Effect of spraying biological additives for reduction of dust and bioaerosolin a confinement swine house.
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Department of Preventive Medicine and Public Health, Ajou University, Suwon, Korea
Graduate School of Agriculture, Kyoto University, Kyoto, Japan
Institute for Occupational Health, Yonsei University, Seoul, Korea
Corresponding author
Ki Y Kim   

Department of Preventive Medicine and Public Health, School of Medicine, AjouUniversity, Suwon 443-721, Korea
Ann Agric Environ Med. 2006;13(1):133-138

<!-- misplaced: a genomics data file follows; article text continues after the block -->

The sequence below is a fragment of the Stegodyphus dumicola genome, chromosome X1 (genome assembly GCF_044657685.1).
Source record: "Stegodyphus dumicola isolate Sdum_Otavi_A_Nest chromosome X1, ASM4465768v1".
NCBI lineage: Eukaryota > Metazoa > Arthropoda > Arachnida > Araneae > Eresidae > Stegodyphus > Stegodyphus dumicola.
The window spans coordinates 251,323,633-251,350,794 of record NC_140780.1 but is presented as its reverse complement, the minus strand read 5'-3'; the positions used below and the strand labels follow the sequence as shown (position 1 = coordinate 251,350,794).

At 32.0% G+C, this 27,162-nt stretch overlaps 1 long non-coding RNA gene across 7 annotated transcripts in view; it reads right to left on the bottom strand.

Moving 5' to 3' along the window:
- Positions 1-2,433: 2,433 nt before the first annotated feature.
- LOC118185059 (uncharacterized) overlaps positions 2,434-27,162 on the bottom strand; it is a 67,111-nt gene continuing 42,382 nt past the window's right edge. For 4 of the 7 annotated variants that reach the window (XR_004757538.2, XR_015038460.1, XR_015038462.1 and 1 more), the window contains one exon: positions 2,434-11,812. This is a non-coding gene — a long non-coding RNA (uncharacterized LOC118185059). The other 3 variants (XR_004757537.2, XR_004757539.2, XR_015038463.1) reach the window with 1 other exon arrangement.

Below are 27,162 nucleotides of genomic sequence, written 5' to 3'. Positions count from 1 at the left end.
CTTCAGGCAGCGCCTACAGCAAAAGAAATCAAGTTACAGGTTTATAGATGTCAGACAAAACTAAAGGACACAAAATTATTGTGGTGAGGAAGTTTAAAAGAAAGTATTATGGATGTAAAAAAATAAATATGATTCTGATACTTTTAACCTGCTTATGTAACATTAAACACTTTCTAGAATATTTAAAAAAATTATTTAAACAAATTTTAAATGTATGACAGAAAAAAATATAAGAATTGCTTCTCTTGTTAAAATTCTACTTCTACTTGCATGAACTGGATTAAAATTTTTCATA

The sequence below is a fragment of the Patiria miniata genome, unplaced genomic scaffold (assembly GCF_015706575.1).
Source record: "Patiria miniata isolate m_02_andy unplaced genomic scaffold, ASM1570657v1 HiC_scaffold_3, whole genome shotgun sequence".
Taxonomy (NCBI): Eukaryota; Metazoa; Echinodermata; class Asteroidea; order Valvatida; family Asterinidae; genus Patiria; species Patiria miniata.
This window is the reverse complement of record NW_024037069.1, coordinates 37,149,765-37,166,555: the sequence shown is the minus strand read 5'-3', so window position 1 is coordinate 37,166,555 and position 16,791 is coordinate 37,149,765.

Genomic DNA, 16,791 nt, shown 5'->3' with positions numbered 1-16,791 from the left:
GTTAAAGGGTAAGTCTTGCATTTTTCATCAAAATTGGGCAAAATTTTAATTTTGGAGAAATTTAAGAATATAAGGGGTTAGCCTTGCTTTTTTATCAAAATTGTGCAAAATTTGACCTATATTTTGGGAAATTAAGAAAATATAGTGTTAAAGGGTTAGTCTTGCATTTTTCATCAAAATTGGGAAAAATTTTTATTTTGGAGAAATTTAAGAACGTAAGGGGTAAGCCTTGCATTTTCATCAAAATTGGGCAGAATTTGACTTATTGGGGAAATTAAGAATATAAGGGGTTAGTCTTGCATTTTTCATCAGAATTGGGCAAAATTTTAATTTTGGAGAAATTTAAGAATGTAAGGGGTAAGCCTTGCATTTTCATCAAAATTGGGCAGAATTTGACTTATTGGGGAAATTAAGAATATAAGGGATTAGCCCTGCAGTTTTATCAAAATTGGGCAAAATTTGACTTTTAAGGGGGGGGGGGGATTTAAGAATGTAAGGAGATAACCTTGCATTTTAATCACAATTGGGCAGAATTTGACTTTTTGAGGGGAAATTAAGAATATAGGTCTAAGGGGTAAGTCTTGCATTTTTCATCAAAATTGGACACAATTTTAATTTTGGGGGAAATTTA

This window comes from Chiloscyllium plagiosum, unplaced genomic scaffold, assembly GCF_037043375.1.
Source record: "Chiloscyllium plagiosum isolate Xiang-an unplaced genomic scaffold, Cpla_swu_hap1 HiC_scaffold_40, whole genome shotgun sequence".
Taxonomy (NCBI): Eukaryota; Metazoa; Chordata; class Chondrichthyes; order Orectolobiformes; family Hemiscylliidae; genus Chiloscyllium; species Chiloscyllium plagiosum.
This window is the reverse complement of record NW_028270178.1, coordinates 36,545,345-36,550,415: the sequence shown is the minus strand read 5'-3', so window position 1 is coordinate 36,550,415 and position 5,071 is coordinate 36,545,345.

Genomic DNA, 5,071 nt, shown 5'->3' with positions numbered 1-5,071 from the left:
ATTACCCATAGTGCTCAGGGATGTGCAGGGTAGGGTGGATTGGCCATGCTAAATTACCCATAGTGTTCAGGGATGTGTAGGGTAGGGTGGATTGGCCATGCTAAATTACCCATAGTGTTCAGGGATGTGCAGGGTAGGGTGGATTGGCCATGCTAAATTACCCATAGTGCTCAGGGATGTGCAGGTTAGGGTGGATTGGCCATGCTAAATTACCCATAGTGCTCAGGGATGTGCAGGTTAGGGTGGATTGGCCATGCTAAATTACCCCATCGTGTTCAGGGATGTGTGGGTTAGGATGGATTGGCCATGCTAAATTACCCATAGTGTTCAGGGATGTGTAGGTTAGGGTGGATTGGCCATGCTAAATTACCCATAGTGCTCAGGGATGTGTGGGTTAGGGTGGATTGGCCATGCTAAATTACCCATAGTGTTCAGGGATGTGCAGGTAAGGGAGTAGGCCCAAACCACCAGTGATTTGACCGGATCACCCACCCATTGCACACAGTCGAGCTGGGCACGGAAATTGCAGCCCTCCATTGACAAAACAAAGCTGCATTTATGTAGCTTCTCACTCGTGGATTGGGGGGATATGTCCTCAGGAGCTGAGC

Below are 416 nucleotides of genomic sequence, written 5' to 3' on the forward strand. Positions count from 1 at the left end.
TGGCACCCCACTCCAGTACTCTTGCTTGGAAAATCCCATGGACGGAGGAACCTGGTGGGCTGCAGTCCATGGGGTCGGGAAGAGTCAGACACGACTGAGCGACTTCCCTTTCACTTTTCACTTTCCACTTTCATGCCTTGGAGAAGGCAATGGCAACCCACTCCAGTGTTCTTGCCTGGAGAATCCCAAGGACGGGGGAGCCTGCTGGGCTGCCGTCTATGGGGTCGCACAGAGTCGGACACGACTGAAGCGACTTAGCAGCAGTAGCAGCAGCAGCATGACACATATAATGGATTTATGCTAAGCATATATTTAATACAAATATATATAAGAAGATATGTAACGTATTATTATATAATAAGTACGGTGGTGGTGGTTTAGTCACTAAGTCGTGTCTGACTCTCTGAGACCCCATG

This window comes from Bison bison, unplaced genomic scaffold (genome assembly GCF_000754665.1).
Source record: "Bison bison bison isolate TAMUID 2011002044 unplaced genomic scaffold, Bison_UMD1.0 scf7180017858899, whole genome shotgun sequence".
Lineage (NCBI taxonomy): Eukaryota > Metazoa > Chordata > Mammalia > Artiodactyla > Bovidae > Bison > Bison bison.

The aim of this on-site experiment is to evaluate and compare efficiencies of currently utilized biological additives to reduce emissions of dust and bioaerosol in a confinement swine house. The mean reduction rate of total dust only after spray ranged was approximately 30% for all the treatments, compared to initial level before spraying additives which was found to reduce the initial level of total dust significantly (p<0.05). The mean reduction rate of all the treatments at 1 hr after spraying was about 24% which was 6% lower than only after spray. Since 3 hr after spraying, however, total dust level fluctuated inconstantly for all the treatments, besides application of soybean oil. The mean reduction rates of all the treatments only after spraying as compared to initial level before spraying were about 53% for total airborne bacteria (p< 0.01) and 51% for total airborne fungi (p<0.01), respectively. At 1 hr after spraying, the reduction rate of total airborne fungi averaged to about 35% for all the treatments (p<0.05), while in significant reductions of total airborne bacteria were found only in the treatments with salt water, soybean oil, artificial spice, and essential oil (p>0.05). The fluctuations of total airborne bacteria and fungi, which were similar to total dust, were observed for all the treatments 3 hr after spray.
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